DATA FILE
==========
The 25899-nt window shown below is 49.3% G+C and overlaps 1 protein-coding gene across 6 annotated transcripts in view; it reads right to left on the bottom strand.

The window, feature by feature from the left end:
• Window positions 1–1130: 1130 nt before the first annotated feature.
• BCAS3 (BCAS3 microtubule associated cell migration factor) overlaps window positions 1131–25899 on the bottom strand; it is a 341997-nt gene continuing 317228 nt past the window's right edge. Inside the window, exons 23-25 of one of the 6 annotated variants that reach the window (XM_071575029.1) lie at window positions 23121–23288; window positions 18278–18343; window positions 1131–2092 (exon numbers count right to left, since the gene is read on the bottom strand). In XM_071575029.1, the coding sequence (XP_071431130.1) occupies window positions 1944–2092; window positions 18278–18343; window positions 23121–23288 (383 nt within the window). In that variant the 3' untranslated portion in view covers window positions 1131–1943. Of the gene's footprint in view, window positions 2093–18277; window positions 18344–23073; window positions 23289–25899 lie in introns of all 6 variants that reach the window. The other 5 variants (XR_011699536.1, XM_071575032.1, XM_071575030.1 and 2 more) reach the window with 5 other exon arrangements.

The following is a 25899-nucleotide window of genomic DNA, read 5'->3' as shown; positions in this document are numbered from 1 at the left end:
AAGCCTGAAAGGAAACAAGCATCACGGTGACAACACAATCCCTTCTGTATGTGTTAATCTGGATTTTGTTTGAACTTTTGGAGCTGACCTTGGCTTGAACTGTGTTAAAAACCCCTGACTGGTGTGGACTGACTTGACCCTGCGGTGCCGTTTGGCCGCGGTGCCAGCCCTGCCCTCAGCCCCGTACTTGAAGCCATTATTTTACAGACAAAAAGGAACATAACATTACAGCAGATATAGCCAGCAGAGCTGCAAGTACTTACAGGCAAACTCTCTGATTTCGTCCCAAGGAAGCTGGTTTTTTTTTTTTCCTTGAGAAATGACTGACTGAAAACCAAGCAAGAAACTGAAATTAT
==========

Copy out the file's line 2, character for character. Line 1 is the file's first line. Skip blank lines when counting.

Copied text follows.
The window, feature by feature from the left end: